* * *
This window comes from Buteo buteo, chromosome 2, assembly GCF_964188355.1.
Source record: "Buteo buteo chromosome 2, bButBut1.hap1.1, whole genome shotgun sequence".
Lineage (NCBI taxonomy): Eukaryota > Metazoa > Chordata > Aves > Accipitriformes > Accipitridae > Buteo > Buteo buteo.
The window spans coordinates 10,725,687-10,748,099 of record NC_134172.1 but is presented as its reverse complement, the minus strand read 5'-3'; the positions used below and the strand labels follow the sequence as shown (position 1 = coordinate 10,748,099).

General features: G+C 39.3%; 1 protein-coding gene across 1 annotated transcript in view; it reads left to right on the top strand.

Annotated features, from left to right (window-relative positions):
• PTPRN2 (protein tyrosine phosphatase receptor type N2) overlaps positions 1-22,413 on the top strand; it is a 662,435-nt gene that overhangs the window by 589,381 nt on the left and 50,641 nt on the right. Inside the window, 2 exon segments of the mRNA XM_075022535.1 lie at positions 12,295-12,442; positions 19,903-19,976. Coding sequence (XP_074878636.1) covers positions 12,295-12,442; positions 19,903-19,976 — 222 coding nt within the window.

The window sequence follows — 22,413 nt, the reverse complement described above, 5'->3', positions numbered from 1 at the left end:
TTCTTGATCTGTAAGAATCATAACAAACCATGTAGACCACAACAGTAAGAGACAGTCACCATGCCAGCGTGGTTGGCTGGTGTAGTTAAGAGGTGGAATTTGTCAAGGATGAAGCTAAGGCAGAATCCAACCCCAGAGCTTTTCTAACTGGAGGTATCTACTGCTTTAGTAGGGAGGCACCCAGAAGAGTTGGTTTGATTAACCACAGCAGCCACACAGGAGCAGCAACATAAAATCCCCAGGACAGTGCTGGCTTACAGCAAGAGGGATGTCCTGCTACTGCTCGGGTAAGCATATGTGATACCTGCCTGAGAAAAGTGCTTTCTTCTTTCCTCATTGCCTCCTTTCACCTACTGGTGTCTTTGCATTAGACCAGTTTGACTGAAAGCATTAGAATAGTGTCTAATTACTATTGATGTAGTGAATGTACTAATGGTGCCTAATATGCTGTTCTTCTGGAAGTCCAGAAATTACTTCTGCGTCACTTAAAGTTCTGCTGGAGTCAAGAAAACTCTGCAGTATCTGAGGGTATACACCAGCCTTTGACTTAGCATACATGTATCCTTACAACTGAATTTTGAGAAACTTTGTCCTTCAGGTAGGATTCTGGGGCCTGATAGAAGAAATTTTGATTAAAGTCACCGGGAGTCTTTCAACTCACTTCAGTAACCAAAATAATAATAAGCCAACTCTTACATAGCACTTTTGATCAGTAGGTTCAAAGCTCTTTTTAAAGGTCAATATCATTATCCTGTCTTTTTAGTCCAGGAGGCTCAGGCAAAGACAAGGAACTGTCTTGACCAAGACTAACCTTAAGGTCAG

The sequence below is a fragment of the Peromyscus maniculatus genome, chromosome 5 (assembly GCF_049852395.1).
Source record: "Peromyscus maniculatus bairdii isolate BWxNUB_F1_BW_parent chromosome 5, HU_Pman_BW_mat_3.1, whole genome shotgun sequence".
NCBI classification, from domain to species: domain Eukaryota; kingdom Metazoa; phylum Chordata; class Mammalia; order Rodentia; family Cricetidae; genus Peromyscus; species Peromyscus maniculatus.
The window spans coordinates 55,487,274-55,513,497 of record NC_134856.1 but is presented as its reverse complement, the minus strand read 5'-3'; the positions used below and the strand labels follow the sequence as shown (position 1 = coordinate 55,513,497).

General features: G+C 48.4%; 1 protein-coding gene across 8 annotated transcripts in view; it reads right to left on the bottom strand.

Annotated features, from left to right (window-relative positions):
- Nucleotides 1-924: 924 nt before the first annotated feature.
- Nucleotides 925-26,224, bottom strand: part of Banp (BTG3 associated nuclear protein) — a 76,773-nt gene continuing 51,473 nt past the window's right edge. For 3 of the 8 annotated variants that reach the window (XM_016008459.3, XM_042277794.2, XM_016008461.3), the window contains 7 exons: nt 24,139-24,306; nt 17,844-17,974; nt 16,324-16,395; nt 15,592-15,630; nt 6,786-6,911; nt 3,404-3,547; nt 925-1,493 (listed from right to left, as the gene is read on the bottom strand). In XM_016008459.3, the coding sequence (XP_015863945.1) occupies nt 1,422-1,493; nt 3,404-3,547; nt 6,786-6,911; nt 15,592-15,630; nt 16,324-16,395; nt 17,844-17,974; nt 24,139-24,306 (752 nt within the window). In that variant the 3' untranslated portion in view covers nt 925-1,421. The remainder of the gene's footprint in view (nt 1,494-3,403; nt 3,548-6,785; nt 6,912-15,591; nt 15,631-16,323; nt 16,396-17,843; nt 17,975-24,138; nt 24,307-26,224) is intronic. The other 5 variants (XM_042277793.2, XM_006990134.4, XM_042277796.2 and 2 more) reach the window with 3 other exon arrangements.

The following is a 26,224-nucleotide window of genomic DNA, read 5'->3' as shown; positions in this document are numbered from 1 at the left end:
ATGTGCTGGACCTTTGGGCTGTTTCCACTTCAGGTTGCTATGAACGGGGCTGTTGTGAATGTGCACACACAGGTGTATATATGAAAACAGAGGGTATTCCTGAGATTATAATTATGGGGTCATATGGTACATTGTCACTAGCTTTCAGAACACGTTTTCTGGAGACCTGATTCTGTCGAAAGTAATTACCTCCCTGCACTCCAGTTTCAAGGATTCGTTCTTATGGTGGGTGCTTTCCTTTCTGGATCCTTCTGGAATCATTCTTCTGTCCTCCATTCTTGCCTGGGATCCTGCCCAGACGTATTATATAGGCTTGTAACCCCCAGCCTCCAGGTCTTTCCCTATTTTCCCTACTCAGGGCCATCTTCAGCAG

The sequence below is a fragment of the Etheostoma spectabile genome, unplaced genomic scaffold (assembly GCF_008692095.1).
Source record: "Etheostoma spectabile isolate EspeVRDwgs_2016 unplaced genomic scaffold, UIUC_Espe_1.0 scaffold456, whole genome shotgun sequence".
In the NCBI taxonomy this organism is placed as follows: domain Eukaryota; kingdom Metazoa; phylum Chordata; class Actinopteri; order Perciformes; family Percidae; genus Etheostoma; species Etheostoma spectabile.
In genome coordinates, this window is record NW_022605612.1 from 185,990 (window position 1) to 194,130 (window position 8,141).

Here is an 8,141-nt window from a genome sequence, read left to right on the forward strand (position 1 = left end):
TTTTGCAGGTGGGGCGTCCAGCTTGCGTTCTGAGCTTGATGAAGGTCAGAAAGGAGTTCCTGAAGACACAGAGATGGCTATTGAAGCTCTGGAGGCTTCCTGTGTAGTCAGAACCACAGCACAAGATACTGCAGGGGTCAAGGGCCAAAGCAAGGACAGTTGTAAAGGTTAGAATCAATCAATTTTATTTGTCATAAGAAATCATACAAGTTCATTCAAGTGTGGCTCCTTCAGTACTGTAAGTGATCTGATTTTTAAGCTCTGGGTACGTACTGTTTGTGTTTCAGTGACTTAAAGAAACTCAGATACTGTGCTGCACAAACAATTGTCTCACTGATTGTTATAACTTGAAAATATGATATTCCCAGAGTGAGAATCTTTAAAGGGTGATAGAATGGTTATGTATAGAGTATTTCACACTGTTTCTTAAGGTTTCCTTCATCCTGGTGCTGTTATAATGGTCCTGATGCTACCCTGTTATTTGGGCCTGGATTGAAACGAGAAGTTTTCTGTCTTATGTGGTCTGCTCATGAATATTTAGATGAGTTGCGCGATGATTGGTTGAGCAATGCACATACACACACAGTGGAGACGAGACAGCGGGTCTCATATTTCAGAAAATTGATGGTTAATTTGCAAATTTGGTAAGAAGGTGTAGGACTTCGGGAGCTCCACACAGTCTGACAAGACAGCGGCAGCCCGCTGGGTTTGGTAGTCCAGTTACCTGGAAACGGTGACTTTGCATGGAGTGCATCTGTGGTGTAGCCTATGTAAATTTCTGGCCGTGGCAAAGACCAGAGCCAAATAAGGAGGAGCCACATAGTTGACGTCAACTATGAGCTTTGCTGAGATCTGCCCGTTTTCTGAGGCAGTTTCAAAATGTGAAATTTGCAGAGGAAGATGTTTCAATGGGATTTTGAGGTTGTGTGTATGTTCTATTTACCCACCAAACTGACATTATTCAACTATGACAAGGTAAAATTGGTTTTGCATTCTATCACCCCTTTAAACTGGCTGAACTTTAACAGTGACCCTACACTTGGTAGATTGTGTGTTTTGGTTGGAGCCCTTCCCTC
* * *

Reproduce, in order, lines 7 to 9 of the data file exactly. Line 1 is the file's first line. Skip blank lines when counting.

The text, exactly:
• PTPRN2 (protein tyrosine phosphatase receptor type N2) overlaps positions 1-22,413 on the top strand; it is a 662,435-nt gene that overhangs the window by 589,381 nt on the left and 50,641 nt on the right. Inside the window, 2 exon segments of the mRNA XM_075022535.1 lie at positions 12,295-12,442; positions 19,903-19,976. Coding sequence (XP_074878636.1) covers positions 12,295-12,442; positions 19,903-19,976 — 222 coding nt within the window.

The window sequence follows — 22,413 nt, the reverse complement described above, 5'->3', positions numbered from 1 at the left end:
TTCTTGATCTGTAAGAATCATAACAAACCATGTAGACCACAACAGTAAGAGACAGTCACCATGCCAGCGTGGTTGGCTGGTGTAGTTAAGAGGTGGAATTTGTCAAGGATGAAGCTAAGGCAGAATCCAACCCCAGAGCTTTTCTAACTGGAGGTATCTACTGCTTTAGTAGGGAGGCACCCAGAAGAGTTGGTTTGATTAACCACAGCAGCCACACAGGAGCAGCAACATAAAATCCCCAGGACAGTGCTGGCTTACAGCAAGAGGGATGTCCTGCTACTGCTCGGGTAAGCATATGTGATACCTGCCTGAGAAAAGTGCTTTCTTCTTTCCTCATTGCCTCCTTTCACCTACTGGTGTCTTTGCATTAGACCAGTTTGACTGAAAGCATTAGAATAGTGTCTAATTACTATTGATGTAGTGAATGTACTAATGGTGCCTAATATGCTGTTCTTCTGGAAGTCCAGAAATTACTTCTGCGTCACTTAAAGTTCTGCTGGAGTCAAGAAAACTCTGCAGTATCTGAGGGTATACACCAGCCTTTGACTTAGCATACATGTATCCTTACAACTGAATTTTGAGAAACTTTGTCCTTCAGGTAGGATTCTGGGGCCTGATAGAAGAAATTTTGATTAAAGTCACCGGGAGTCTTTCAACTCACTTCAGTAACCAAAATAATAATAAGCCAACTCTTACATAGCACTTTTGATCAGTAGGTTCAAAGCTCTTTTTAAAGGTCAATATCATTATCCTGTCTTTTTAGTCCAGGAGGCTCAGGCAAAGACAAGGAACTGTCTTGACCAAGACTAACCTTAAGGTCAG